Stay Connected. Now is a good time to think about what you are going to do for internet and cell phone access. Planning to just fly by the seat of your pants and find WiFi where you can get it? That’s totally an option! But if you want to have a little more control over when you have connectivity, there are other options. You can get in touch with your service provider to see what options they have for internet and calls out of the country. You can also get a Jetpack, to carry around with you when you travel to always have internet access. As far as phone calls, a lot of cell phone messaging apps allow you to make calls over WiFi (just make sure your phone data is off). Our favorite calling app when traveling is Google Hangouts. Speaking of staying connected, I recommend bringing a portable charger. This is useful for keeping your phone/device charged on a long flight or if you are out and about it the city all day. Also consider what type of plugs are going to be available. Europe and the US use different plugs, so you will need to get outlet adapters. It’s much cheaper if you think of this before hand and buy it ahead of time.

Look into activities. If you are planning on doing any sort of tours, shows, excursions or experiences, those usually need to be booked in advance. One of my favorite websites is withlocals.com. This site offers a lot of off the beaten track,  less touristy experiences that are led by locals! When I am planning activities for us, I use Google Maps to keep track of them. I find cool places, stores, restaurants, attractions and sights and save them in Google Maps. This is nice because when you are in the city, you can glance at a certain area and see that there are 5 cool things to do right by you! Google maps is pretty cool because for some areas you can download the map to use offline in case you don’t have internet access when you’re out and about. I have found this true for the US and in Europe. Some places in Asia won’t let you download the map, so you may have to find directions the old fashioned way.

1 month before:

Sign up for the S.T.E.P Program. This program is a free service provided by the State Department that allows you to inform the US embassy in your travel location of your travel plans. If you are in the country at the time of a national emergency or disaster, they will know you are there and will reach out to you to give you instructions on what to do next.

Credit cards and Money. It’s pretty annoying when your card gets declined because your credit card company thinks it is a fraudulent charge. Avoid these issues by either calling or sending a message online to inform them of your travel dates and locations. Also be aware of which cards have foreign transaction fees and what you will need to do to exchange currencies. Using an international credit card in the currency of the country is going to save you the most money on exchange rates. If you don’t have a card like this, find out what fees you will have and see what is going to be the best option for exchanging or withdrawing cash when you get there.

Find someone to house-sit. Or dog-sit. Or cat-sit. Take the time now to figure out if you have a pet or home that needs to be cared for while you are gone.

2 weeks before:

Start packing. Make sure you have all of the key pieces you need. Do laundry so all of your clothes are clean, and ready to pack.

Set appointments. If you plan do get your hair done, nails done, anything else of that nature, set your appointments for next week.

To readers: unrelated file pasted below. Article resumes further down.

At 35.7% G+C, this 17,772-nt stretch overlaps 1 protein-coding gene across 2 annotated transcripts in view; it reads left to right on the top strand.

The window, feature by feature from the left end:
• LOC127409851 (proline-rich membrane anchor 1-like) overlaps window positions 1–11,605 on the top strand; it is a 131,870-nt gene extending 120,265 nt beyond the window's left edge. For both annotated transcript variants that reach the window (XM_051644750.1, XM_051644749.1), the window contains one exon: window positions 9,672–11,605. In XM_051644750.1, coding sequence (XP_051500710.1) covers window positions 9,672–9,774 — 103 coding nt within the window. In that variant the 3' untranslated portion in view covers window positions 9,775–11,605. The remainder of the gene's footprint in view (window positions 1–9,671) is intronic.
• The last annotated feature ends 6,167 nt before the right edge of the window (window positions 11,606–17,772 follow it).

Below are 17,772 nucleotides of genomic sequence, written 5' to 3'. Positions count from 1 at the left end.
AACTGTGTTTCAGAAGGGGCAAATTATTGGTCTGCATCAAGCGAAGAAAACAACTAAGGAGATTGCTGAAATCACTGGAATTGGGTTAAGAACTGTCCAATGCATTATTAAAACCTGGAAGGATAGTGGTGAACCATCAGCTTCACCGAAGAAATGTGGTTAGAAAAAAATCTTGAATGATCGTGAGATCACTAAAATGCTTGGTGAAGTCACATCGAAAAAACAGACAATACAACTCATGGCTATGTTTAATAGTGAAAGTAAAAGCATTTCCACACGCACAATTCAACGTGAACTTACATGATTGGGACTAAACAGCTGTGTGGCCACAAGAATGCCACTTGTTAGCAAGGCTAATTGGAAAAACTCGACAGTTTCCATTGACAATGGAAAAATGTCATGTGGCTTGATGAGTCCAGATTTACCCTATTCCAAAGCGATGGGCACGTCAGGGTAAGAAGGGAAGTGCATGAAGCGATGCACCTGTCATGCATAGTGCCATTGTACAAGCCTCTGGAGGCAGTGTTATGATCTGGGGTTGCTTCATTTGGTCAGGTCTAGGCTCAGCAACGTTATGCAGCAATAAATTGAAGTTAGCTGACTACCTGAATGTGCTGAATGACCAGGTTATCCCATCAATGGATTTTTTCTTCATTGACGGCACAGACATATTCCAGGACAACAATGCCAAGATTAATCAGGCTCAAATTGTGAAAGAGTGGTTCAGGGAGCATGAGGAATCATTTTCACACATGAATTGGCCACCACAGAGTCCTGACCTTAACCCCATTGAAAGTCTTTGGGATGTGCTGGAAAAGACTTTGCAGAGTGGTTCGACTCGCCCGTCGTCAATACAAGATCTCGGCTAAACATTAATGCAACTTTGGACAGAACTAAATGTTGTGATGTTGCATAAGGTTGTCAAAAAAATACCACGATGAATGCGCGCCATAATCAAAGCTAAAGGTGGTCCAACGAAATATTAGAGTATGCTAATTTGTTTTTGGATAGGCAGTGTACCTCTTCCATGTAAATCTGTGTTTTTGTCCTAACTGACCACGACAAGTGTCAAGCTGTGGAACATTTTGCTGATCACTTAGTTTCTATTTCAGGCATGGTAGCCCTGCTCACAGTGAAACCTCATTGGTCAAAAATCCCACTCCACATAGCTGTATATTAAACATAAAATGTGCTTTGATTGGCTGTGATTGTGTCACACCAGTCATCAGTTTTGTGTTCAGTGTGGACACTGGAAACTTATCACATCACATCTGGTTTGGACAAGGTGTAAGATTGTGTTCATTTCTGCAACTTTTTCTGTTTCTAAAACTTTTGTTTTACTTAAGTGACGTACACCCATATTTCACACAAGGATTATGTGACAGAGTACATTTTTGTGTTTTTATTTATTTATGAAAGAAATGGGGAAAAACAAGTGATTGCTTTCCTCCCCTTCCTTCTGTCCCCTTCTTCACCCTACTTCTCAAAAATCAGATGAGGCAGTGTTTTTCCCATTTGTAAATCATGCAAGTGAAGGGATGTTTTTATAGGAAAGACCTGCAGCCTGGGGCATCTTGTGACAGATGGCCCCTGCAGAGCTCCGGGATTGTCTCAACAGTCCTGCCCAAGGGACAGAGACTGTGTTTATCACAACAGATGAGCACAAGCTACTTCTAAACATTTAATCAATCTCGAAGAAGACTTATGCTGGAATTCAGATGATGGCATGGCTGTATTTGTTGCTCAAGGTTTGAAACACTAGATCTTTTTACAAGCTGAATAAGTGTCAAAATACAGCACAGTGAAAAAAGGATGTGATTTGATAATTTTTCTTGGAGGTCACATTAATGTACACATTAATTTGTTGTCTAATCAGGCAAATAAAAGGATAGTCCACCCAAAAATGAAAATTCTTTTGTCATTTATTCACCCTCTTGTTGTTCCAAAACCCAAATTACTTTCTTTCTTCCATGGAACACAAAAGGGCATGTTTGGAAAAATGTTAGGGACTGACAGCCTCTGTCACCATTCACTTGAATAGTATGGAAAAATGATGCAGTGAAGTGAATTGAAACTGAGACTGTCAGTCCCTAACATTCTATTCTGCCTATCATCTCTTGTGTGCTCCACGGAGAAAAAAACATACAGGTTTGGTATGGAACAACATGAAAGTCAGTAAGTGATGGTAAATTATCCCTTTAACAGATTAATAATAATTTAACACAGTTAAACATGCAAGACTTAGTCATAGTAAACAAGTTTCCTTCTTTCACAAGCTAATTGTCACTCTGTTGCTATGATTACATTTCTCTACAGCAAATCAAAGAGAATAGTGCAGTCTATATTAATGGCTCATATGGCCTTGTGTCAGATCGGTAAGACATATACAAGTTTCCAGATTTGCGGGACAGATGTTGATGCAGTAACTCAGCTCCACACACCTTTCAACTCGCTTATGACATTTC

Download apps and music onto your phone. If you need to download the language to Google Translate, save your Spotify playlists on your phone, or download games to play on the plane or in the airport, make sure to do it ahead of time instead of struggling while you don’t have reliable internet access. (Trust me, I’ve held my phone up in the airplane trying to have my wordsearch game finish downloading the last 3% before I have to switch to airplane mode.)

1 week before

Double check the weather. There may be a cold front that came in, or rain the whole time you’re there. Make sure everything you packed is appropriate for the weather.

Put a hold on your mail. You don’t want your mail to build up while you’re gone for two weeks, especially if you have important or valuable mail that comes. You can put a hold on your mail at the USPS website.

Pay upcoming bills. You don’t want to be trying to pay your credit card bill or rent while you are enjoying your vacation, so pay these in advance or set up auto-pay so you don’t have to worry about it.

Purchase last minute items. If you need snacks for the plane, miniature deodorant, unit dose allergy medications or any last minute items, keep a list and then a few days before you go make a run to the store to get everything.

The day before

Check in for your flight. And check to make sure there weren’t any changes with your flight times.

Triple check the weather. Once more for good measure.

Make sure your house is ready to be on it’s own. (Or not if you have someone house-sitting.) Unplug electronics, turn the AC/Heater down or off if no one will be there.

Make a short list. Make a small list of things to not forget the next morning as you are heading out the door to the airport. Things that are always on my short list are passport, chargers, insulin and toothbrush.

Charge stuff. Make sure your camera and any other electronics are charged and ready to go.

Be good to your body. Exercise the day before if you have time, eat a healthy meal and try to get a good night’s sleep. I know you’ll be super excited (and maybe a little stressed), but just relax because you’ve got everything ready and now it’s almost time to enjoy your vacation!

Thanks for reading. Have a great time on your trip! Let me know if you have any questions or suggestions for traveling internationally.